Windows 10 Continuum: Turn Your Phone Into a PC

It pushes out the best display for your device.

Windows 10
Windows 10. Courtesy Microsoft

Over the past month or so, we've been going over some of the glitzy new stuff in Microsoft's next-generation operating system, like Hello, for biometric authentication; Surface Hub, designed for business productivity; Cortana, the digital assistant that can help you find stuff around town or on the Web; and HoloLens, one of the first truly useful holographic display systems.

That tour continues today with Continuum, which is an effort to make Windows 10 as useful as possible across all kinds of devices, whether it's a desktop, laptop, tablet or phone. The basic idea behind Continuum is that Windows 10 will sense what kind of device you're using, and push out the best display for that device. So if you're using Windows 10 on a Surface 3 tablet with a keyboard and mouse plugged in, it defaults to desktop mode. That means it presents a screen that's best for a mouse and keyboard combination.

If you remove the keyboard and mouse, Continuum will automatically switch to touch-first mode, adding a graphic user interface (GUI) similar to that found on Windows 8/8.1. The key is that you don't have to do anything; Continuum knows what you need, and provides it for you.

Windows Phone Magic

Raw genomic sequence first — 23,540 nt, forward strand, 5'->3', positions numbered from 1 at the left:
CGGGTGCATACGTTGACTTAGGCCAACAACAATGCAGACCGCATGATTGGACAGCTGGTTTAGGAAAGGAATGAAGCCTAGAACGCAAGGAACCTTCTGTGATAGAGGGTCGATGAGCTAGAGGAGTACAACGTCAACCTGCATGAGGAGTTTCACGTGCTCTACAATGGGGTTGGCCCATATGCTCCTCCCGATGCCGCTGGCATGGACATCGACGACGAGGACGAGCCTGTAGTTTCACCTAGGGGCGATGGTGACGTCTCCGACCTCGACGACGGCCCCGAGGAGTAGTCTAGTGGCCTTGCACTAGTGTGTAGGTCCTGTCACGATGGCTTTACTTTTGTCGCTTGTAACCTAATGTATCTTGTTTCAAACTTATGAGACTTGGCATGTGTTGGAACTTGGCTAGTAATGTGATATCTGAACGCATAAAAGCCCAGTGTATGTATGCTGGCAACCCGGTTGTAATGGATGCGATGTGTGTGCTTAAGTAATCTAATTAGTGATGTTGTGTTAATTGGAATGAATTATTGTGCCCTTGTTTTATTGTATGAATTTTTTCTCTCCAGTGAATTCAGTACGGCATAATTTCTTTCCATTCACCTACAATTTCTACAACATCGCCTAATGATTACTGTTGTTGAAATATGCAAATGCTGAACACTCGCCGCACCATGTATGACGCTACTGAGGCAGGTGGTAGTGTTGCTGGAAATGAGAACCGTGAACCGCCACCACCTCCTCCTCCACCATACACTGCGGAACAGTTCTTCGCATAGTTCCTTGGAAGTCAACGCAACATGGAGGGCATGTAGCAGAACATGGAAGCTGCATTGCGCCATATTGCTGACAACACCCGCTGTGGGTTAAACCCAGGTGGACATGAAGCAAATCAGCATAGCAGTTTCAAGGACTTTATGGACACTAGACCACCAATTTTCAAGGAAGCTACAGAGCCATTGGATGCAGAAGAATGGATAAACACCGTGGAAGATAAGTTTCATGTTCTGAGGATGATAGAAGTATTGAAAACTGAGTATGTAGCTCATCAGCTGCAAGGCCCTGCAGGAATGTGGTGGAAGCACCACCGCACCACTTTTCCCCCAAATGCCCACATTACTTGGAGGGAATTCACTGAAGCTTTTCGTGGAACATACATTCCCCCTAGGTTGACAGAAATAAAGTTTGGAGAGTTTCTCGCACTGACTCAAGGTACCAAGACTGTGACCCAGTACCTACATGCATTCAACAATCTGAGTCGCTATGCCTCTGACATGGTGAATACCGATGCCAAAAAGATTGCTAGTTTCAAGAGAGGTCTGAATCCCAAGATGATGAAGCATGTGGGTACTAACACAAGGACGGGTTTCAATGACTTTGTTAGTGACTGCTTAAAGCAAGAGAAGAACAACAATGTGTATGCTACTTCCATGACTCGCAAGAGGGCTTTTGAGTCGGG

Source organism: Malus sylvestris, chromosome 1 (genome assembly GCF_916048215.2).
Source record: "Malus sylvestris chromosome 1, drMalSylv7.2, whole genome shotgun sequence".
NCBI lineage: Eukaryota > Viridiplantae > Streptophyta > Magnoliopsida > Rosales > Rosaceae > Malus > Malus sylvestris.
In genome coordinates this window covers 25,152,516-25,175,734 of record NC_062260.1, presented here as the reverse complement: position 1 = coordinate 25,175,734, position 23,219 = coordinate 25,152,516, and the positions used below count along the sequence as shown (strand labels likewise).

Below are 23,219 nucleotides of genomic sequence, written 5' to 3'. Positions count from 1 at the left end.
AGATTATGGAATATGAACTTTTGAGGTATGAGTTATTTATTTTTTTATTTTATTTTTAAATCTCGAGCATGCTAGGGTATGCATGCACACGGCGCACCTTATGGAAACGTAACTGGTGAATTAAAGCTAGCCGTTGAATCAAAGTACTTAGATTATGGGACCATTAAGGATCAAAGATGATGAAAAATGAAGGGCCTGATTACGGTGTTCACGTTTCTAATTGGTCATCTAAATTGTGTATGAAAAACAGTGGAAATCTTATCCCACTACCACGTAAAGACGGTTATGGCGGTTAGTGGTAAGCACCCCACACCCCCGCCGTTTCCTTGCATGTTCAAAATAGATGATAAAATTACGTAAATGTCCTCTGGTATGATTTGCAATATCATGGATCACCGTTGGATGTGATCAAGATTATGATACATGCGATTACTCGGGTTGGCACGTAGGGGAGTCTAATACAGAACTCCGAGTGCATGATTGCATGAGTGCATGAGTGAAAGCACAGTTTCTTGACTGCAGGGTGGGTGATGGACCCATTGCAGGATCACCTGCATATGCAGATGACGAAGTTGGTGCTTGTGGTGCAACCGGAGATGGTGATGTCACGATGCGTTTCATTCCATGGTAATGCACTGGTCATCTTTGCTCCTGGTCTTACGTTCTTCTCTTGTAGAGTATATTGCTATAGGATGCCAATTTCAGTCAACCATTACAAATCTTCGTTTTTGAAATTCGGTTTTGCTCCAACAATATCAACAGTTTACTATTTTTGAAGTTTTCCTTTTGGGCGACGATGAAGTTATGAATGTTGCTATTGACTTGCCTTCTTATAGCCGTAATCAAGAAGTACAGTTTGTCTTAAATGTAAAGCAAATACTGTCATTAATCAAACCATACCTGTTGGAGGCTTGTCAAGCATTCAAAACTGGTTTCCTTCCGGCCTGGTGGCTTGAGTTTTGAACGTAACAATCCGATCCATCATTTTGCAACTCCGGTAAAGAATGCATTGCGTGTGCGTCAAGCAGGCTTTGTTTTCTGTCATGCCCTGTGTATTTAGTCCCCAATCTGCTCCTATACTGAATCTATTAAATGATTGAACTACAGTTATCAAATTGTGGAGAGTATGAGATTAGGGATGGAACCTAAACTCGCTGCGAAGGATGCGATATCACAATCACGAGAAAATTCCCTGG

Continuum goes further, though, especially with Windows 10 on a Windows Phone. If you add a keyboard, mouse and external display, it scales to fill the screen properly. Think about that for a minute: if you're using a phone and need to use it more like a desktop or laptop, just plug in some external hardware and bam! You've got a PC in moments.

At a demo at one of its recent conferences, Microsoft showed this capability in a real-world scenario. In it, the presenter hooked up the peripherals -- display, mouse, keyboard -- to his Windows 10 phone. On the phone, he had Microsoft Excel (a spreadsheet program that's part of the Office suite) open.

On the phone, it looked like Excel would look on a phone -- much smaller, fewer menu options, etc. This is, of course, necessary, since there's so much less real estate on a phone. But on the external monitor, Excel expanded, looking like it should on a much larger display. The presenter then worked on Excel with the mouse and keyboard, but it was all still coming from the phone.

Apple Can't Do It

It's actually pretty remarkable when you think about it: using any Windows Store app on any Windows 10 device. That's something you can't do, for example, on Macs. When you switch from an iPhone to a MacBook Pro, for example, you're moving from iOS, the touch-based operating system used for iPhones and iPads, to OS X, the separate -- and much different -- desktop/laptop operating system. They don't work nearly the same way.

There are some warnings, of course. First is that there are likely to be some bugs in the system at first. This is complicated technology and will take awhile to shake out (as it will for Windows 10 in general). In other words, be patient.

Secondly, there aren't a ton of apps available in the Windows Store yet, at least compared to what's available for iPhones and Android phones in their respective stores. But that may be changing, especially as Windows 10 gains market share and developers start seeing the ability to make some money creating apps for it. Microsoft undoubtedly hopes to lure them with the ease of creating one program for all Windows 10 devices, rather than separate ones for different operating systems.